Regarding the issue of reservist vs. active duty and DeVore's supposed shading of the difference: all of the military reservists I've known take their duties very seriously and consider themselves to be "in the army" (or whatever branch they're in). They have to participate in regular training exercises that are just as demanding and dangerous as those in the "regular" army. They can be called up to active duty and shipped overseas, as has happened a lot in the last decade. They wear the same uniform, serve the same nation, and get shot at by the same bullets. DeVore's supposed "sin" is that he said said he served "within the US Army." Come on! That sounds like a short-hand way of respecting the distinction between reserves and regulars, while also demanding acknowledgement that his service did require a certain degree of sacrifice and valor. This may be hard for the Fiorina campaign, and others, to understand.

As for whether or not he came under live fire in Lebanon...I think everyone involved in the telling of the tale can agree that DeVore - who was NOT in the reserves, but was part of a press pool - was in the proximity of live ammunition fired by hostiles. No, DeVore was not a specific target; the Israelis he was with were the targets. But he could have been hurt/killed all the same. DeVore has told the story as a sort "I've heard the bullets fly" tale that Al Gore has retailed in the past. Certainly, the experience of being near combat operations was one that would have an effect on anybody, and would be something they would want to refer to as part of their life experience. Rubin draws an analogy between this and Hillary Clinton's Bosnian sniper story, which is completely (heh heh) off the mark.

(As a side-note, Devore has said elsewhere in his campaign literature that he was on active duty during the LA riots where he "came under fire." Not sure how useful it is for someone to claim combat experience as part of a race riot, but there you have it).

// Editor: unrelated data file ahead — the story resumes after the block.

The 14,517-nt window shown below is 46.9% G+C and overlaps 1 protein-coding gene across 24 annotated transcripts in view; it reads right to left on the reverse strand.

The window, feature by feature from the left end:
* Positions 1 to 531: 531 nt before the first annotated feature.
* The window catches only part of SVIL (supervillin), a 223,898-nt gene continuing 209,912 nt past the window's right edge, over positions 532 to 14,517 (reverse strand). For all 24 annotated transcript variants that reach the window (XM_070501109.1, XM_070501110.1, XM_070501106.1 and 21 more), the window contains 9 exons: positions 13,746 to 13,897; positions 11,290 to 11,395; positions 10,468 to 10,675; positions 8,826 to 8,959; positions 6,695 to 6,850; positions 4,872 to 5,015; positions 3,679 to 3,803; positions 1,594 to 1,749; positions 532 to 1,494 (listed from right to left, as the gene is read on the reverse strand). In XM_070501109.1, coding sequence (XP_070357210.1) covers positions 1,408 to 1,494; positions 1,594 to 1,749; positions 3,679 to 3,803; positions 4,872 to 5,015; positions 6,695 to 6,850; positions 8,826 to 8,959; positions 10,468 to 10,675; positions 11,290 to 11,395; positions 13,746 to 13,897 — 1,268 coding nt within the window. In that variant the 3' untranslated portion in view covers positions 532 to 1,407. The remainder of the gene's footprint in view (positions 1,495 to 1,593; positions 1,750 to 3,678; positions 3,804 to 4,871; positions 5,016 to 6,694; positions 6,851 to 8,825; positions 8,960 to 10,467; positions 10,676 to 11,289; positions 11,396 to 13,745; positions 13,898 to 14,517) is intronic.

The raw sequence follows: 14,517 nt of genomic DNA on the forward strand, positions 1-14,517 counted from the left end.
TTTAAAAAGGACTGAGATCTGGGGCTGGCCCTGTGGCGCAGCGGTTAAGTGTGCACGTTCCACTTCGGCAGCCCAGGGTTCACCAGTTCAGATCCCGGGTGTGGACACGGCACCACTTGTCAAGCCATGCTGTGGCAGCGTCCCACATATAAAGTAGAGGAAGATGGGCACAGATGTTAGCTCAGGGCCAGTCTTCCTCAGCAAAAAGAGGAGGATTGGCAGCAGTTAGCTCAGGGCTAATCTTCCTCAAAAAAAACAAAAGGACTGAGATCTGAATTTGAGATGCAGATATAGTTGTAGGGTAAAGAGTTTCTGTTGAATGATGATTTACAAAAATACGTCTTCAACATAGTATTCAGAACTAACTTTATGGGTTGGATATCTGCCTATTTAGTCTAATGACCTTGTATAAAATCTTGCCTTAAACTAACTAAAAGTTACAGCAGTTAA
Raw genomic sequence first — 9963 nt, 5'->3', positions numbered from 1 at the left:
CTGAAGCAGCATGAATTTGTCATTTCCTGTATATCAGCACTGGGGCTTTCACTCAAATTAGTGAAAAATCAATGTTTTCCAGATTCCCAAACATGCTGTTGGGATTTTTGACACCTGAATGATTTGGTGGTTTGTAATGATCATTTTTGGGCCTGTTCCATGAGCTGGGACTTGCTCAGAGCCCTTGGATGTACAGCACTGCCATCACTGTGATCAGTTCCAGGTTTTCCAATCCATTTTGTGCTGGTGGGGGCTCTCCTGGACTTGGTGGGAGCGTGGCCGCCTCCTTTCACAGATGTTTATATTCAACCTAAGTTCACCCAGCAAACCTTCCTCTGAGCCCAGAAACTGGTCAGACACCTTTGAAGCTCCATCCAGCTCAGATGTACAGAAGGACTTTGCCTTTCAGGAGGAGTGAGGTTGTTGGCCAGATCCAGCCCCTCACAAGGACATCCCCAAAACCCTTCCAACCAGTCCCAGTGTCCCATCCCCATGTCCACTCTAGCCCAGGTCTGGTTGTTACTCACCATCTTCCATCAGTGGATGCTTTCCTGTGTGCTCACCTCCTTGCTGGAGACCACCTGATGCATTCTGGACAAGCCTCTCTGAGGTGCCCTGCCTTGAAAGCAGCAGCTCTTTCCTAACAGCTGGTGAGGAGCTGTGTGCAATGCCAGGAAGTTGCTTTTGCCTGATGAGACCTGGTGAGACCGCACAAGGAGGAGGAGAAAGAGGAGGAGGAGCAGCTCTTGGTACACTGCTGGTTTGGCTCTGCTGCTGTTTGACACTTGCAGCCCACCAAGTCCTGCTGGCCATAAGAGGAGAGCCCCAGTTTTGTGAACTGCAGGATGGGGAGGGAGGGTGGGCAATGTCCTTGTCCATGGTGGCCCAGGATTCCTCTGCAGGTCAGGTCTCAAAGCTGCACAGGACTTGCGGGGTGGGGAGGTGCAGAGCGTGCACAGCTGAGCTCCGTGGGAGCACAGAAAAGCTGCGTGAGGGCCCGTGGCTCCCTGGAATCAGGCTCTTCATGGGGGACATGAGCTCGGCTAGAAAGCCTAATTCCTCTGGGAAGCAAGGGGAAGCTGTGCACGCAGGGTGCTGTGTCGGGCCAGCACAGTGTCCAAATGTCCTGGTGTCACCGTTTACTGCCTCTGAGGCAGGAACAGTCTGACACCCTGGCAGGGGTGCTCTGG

If DeVore were not rising in the polls, no one would care about this. Instead, we are being treated to the sort of CV parsing that seems to afflict disfavored candidates, and which other candidates seem to magically avoid. I haven't seen too much media or political curiosity about the manner in which Joe Sestack was relieved of command and demoted from a three-star to two-star admiral just one year before he began his congressional career, for example. And, this sort of thing has a long sordid history. Witness LBJ, who managed to finagle a cushy state-side assignment during WW2, and then turned a single Pacific fly-over into "combat experience" that he flagged nearly as much as his "Texas po-boy" roots; versus Joe McCarthy, who was endlessly derided as "Tailgunner Joe" despite his having flown numerous combat missions.

Worse, it is only the guys who actually serve who seem to receive this sort of treatment. Say what you will about people like Richard Blumenthal, Al Gore, John Kerry*, Dan Quayle, and George W Bush; at least they served in some capacity, while others stayed home. Their reward seems to be the second-guessing of their service by people who weren't there and who don't want to have to acknowledge the sacrifices that any sort of military service entails.

*let's leave Kerry's contemptible post-combat behavior to the side for the moment. He probably saw more active duty combat than almost anyone else among his colleagues in the Democratic caucus. Maybe he was a lousy commanding officer, but that was hardly a unique position.